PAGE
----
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Tiara 3600 Open

Tiara 3600 Open By Capt. Bill Pike — August 2004

Sense and Sensability

Tiara unveils a solid, mainstream cruiser with impressive boat-handling manners.
   
 More of this Feature

• Part 1: Tiara 3600
• Part 2: Tiara 3600
• Tiara 3600 Specs
• Tiara 3600 Deck Plan
• Tiara 3600 Acceleration Curve
• Tiara 3600 Photo Gallery


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Not long after I’d topped off our 400-gallon composite fuel tank, I noticed the slip where I was supposed to dock our Tiara 3600 Open stern-to was configured a little differently. Instead of being perpendicular to the concrete bulkhead that constituted its inner end, the thing was angled toward the mouth of the fairway and the river beyond. If you’re old enough to remember diagonal, side-by-side parking for cars, you get the idea.

Anyway, I made my approach with a vague sense of uneasiness, mostly because I was going into what seemed like an oddball lash-up with an unfamiliar boat under conditions that weren’t ideal. While the breeze was light, the current was serious—I could see it stacking up against the outboard edges of some nearby pilings and setting quite sportily across the mouth of the slip. A salty-looking sales guy from Allied Richard Bertram Marine Group of Naples, Florida, the Tiara dealer that had made the 3600 available for a couple of days, strolled over to sit on a nearby dock box. He yawned, evincing the maddening composure of linehandlers the world over.

I gave him a smile. Then, to get a feel for the 3600’s maneuvering characteristics prior to actually maneuvering her, I stopped the boat short of my destination by pulling her big, silky Teleflex mechanical gear-shift levers into reverse, then returning them to neutral. The effect was smooth and satisfying: The boat simply paused politely, leaving me to wonder exactly what parameters might be at the bottom of such endearing behavior. Sweet balance? Big wheels? A deep gear ratio? Or some combination of all three? As the current pushed the boat ahead, I quickly discovered I could both restrain and play with the 3600 by simply bumping her clutches into and out of gear—a delightful and educational process, like dancing with a gifted partner.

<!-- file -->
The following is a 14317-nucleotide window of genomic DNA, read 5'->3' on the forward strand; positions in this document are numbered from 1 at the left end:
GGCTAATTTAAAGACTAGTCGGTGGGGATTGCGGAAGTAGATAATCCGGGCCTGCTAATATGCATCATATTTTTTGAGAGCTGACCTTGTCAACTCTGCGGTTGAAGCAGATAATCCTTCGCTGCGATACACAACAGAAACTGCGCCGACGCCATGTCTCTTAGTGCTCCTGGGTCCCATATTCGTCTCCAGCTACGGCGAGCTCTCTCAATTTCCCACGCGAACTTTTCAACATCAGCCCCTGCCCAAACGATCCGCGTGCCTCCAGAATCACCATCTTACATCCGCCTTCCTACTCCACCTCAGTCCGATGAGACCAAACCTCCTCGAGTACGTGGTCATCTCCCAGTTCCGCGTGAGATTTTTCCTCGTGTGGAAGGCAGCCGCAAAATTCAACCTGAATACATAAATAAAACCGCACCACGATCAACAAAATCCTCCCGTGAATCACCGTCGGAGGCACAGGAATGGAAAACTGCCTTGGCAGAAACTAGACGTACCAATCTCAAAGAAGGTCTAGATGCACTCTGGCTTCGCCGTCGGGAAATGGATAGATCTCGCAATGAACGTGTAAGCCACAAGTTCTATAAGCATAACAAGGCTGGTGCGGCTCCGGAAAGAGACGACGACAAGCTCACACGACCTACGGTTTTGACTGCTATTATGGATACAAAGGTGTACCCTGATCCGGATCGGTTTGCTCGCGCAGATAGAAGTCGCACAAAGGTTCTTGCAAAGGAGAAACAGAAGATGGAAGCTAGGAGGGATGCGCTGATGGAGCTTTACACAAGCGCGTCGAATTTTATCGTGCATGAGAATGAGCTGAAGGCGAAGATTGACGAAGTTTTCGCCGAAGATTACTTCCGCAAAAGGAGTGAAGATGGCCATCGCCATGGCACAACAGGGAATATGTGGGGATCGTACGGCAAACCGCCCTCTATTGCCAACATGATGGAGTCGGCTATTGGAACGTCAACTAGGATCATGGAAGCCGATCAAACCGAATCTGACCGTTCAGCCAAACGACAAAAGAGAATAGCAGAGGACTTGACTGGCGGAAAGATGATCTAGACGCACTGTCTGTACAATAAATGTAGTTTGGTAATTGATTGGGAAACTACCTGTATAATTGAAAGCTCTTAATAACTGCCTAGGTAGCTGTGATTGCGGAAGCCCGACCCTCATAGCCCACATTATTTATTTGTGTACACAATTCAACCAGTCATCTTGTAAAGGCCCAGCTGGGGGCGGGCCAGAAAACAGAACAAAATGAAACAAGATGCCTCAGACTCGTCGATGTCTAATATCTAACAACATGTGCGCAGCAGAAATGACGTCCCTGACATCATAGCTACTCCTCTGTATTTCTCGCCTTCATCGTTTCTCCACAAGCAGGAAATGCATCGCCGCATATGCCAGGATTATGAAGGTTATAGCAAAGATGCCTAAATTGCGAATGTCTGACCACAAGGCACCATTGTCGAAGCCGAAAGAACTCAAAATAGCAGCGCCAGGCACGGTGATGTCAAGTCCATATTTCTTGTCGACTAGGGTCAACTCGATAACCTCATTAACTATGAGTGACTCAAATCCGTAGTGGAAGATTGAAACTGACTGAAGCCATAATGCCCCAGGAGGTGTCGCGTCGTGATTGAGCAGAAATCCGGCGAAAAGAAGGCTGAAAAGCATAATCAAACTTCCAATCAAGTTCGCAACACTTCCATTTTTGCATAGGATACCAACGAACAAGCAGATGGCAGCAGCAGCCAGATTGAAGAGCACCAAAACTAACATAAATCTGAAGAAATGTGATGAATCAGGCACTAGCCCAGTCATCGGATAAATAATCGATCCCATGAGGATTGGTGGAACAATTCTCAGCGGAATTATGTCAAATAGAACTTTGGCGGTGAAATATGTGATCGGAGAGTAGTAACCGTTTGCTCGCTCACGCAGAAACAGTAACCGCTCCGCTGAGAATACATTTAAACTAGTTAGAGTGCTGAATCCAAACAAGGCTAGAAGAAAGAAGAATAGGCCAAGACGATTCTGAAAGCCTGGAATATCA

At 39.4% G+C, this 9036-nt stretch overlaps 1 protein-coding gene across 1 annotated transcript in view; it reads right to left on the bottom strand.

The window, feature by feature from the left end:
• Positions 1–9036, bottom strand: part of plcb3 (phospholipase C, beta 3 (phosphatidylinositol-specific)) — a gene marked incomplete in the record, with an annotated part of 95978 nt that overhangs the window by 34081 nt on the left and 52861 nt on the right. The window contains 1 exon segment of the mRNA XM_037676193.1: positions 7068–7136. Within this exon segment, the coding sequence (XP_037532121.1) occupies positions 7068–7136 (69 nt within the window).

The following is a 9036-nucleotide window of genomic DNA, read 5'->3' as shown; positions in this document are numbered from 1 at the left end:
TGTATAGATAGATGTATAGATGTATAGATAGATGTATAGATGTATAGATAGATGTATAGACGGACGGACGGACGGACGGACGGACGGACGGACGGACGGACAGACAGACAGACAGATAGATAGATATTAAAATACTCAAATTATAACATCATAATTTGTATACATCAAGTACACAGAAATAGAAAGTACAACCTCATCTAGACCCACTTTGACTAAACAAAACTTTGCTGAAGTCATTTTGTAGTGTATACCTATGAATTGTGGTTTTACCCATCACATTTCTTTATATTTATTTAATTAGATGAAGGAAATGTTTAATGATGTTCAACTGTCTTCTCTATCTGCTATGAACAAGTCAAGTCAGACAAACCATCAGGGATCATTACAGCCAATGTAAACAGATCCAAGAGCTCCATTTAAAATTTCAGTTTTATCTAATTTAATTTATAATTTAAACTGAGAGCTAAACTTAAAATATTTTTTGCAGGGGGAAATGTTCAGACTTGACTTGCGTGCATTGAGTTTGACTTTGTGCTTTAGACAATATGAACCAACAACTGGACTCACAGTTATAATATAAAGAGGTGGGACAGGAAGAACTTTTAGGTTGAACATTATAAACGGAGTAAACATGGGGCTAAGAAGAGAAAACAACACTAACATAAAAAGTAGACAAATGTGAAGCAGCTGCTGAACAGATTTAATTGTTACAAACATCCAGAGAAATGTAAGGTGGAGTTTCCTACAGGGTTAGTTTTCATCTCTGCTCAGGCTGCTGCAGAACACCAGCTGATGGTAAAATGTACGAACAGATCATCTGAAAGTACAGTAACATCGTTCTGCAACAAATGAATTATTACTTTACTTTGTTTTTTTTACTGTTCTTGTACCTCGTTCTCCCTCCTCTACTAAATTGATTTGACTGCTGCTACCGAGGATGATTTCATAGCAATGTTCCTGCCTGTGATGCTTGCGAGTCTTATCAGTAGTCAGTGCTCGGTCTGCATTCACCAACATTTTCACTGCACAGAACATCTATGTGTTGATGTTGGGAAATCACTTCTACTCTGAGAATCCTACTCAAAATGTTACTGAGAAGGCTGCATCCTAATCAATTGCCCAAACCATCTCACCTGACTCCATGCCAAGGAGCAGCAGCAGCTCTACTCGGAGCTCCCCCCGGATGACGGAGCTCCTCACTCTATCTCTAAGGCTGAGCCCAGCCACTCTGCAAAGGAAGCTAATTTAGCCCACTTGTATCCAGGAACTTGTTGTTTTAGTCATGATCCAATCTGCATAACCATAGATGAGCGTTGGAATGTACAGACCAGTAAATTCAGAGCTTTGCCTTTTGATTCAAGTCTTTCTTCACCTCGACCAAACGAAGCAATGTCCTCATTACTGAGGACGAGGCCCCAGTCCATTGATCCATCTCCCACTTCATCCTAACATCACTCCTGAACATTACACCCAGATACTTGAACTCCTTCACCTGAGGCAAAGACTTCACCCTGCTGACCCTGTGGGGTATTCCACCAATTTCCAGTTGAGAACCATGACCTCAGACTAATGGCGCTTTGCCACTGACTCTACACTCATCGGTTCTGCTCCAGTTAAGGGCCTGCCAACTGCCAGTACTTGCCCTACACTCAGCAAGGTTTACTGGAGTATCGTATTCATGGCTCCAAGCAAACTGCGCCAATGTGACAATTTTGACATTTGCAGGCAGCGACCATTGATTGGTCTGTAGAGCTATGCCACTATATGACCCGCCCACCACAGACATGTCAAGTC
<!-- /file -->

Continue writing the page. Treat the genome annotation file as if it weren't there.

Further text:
“What a sweetheart!” I told myself, having rapidly achieved the confidence to cooly move on. Doing the necessary twin-screw pirouette at the mouth of the slip was pure, heart-gladdening fun, mostly thanks to the ergonomically savvy setup of the helm station, which let me face aft comfortably while working the dual-lever sticks. The 3600 slid into the slip with a precision that was as gratifying as it was impressive. “Ya’ make it look easy,” grinned the sales guy as he tossed a line into the cockpit.

I shut the mains down soon after—my dockside-examination time was limited. Once the dealership folks had finished stocking the 3600 with soda, ice, Willie Nelson CDs, and other traveling necessities, we were headed south for a slip at the Galleon Marina in Key West. I was anxious to sea trial the boat in open water, but I was also antsy to take a look at her engine room and interior.

I commenced with the engine room, accessed via a day hatch in the bridge deck between the helm and companion seats or by activating a set of electric rams that elevate the entire bridge deck on hinges. I chose the latter arrangement, but found it a bit tight. To squeeze my 170-pound, 5'11" frame into the test boat’s machinery spaces, I had to first crawl in on all fours, rotate with care on a StarBoard entry step, and then, while keeping my head low, drop down between the engines while facing aft. “You can pull the pins on the actuators,” explained the sales guy, “which lets you swing the bridge deck farther back for more head room.”

Next page > Part 2: The ride was soft, dry, and speedy. > Page 1, 2, 3, 4, 5, 6

This article originally appeared in the July 2004 issue of Power & Motoryacht magazine.

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